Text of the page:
In the land of liberalism, portraying Obama’s timid conversion to gay marriage support as the sort of principled, bold action that no other executive would ever take (kind of like choosing to go in and shoot Bin Laden) is a trump card. In fact, Obama is now playing his conversion up for all it’s worth, acting as though he’s the Martin Luther King Jr. of the homosexual movement. Cash-wise, it’s paying big dividends.
However, reality may soon kick in. While Obama’s conversion is symbolic, it doesn’t change anything anymore than when Dick Cheney came out in support of gay marriage. Obama himself admitted that he still prefers to leave the issue up to the states, which puts his view in company with most other conservatives.
In addition to nothing changing policy wise, and Obama filling his campaign advertising with gaudy rainbows, Obama is in danger of losing votes in several swing states who have amended their constitutions to protect the definition of marriage. For example, Colorado, California, Florida, North Carolina, Michigan and Virginia are among the states that have defined marriage in their constitutions. Perhaps Obama’s coming out of the closet won’t lose him California, but it will have an effect in North Carolina and Florida where traditional marriage won with super majorities.
There is a debate brewing in the country now over how Obama has framed the gay marriage issue. Is gay marriage a requirement for true equality in our country? There are two issues that conservatives must be clear on with this question.
The first is the question of legal rights. Can homosexuals be considered equal if they don’t get the same tax treatment, however favorable or unfavorable, as traditionally married couples? By the way, as a tax accountant I’ve been able to save some gay couples more money by filing them both as single than I would if I had to file them as married filing jointly. Just sayin’, in case you are reading this, homosexual, and think you are missing out on all sorts of great tax benefits because you can’t file jointly.
The question about equal legal rights can easily be defeated by testing if the individually truly cares about equality or is just using that argument to advance their agenda. Ask them if they support a progressive tax system. The progressive tax system that taxes rich and middle income earners at higher rates than the poor is a staple of liberalism, and a clear antithesis to equality.
The other question is whether the government should be telling homosexuals what marriage is and isn’t. What many call the government defining marriage, others call the government banning all other forms of marriage. But what is in a definition? Fortunately, we have a prominent liberal Democrat who has demonstrated the importance of words and their definitions.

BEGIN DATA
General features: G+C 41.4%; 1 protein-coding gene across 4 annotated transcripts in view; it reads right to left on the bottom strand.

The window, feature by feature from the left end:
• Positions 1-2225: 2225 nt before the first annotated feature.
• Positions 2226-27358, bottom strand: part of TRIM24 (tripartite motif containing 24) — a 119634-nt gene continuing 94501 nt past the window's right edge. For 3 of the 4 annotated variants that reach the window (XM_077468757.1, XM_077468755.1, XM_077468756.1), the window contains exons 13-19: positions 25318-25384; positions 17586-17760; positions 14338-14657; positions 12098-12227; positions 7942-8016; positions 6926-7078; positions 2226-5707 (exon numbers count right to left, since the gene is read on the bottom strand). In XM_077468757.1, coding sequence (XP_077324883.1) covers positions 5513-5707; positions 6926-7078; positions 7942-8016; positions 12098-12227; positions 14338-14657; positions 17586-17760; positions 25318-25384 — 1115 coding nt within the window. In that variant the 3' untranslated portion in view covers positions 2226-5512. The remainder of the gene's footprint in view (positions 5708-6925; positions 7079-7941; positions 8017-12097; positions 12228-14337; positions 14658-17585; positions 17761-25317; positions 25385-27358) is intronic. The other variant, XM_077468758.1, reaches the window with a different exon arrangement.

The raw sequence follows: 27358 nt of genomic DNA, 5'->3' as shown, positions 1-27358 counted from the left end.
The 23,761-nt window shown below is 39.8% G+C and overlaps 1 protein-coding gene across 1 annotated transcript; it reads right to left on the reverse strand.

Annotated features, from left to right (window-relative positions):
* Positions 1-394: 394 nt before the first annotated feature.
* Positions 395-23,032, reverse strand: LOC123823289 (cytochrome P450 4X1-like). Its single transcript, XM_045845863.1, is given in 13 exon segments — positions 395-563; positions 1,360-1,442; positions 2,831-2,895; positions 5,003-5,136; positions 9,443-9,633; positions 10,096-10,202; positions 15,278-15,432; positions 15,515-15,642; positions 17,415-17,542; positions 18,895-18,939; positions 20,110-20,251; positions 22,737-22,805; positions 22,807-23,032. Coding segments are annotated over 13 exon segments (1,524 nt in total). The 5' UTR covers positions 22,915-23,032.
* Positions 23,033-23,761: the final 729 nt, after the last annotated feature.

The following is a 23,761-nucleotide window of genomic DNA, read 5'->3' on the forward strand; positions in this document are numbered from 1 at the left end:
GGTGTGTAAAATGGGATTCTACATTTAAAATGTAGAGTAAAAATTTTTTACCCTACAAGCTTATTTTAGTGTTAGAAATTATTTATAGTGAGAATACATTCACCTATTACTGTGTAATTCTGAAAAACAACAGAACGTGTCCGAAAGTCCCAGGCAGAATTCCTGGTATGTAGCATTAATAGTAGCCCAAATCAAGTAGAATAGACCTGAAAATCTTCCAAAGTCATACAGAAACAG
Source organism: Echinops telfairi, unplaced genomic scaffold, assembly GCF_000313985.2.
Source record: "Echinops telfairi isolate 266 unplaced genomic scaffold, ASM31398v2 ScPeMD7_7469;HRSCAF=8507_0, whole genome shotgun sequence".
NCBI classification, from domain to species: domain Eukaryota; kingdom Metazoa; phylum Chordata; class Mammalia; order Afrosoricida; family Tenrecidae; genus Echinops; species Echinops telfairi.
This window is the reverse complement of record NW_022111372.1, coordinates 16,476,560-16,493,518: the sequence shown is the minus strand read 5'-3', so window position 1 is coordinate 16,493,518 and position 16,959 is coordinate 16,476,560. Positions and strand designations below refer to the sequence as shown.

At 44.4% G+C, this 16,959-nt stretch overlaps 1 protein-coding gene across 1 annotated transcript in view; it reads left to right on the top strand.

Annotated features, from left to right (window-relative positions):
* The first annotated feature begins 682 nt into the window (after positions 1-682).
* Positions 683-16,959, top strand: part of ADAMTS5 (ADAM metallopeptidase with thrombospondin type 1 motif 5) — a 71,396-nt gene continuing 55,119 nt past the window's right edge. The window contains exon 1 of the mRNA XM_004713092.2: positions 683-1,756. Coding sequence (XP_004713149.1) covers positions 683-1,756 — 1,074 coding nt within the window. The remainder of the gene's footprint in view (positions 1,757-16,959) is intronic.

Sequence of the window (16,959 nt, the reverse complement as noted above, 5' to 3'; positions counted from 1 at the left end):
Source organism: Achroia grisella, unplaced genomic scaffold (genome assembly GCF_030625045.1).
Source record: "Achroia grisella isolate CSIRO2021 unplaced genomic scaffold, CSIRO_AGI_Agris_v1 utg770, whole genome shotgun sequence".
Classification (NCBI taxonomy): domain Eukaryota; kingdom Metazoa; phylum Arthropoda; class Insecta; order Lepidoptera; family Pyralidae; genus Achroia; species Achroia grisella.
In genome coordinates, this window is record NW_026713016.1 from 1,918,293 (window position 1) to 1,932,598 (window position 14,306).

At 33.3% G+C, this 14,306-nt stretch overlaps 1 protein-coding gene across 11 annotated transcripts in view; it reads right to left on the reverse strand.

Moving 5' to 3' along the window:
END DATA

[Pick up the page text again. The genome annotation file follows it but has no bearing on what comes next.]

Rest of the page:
If you’ve heard the name Elizabeth Warren, then you know what I am talking about. Warren, the liberal candidate who said the rich should pay higher taxes because they only reason they are rich is that the government gave them education and roads, lives what she preaches. She gave herself a leg up both in school and career by claiming she is a Cherokee Indian. Harvard touted Warren as adding diversity to their staff. Turns out she is about 1/32 Cherokee, and her ancestry has more Indian killers than actual Indians.
But that brings up an interesting question: can we all call ourselves Cherokee Indians in order to achieve equality and have a better shot at employment at Harvard? Is it the government that is banning me from being a Cherokee Indian? Perhaps you find that argument offensive. Let’s back up about 60 years when there was a true battle for equality taking place in our country. Should blacks have been given the right to be called white in order to achieve equality? Of course not. There is no need to redefine the word “white” in order to achieve equality. Same with the word “marriage”.
Still, now that the war on women angle has failed, as has the war on the poor, the next play is the war on equality. Be prepared to be accused of opposing equal rights for all if you are a Republican. Suddenly the candidate who admits he was forced into revealing his gay marriage support has become the champion of equal rights simply by endorsing redefining marriage. Romney will need to find ways to connect with the voters who have overwhelmingly voted to protect marriage in every state they’ve been given a chance, and he will need to win this debate.
Editors Note: As with any post on Whitehouse12.com, the opinions expressed in this post are the opinions of the author and represent the site only in as far as they represent the views of this particular author. These views may not be representative of the site as a whole.
Filed under: Mitt Romney, President Obama Tagged: | ban, biden, black, california, campaign, cheney, cheney hipster, cherokee, civil rights, colorado, Dick Cheney, elizabeth warren, equality, florida, gay marriage, harvard, hipster, indian, martin luther king jr, Michigan, north carolina, november, obama, redefining marrage, Romney, trail of tears, virginia, white, whitehouse 2012, whitehouse12.com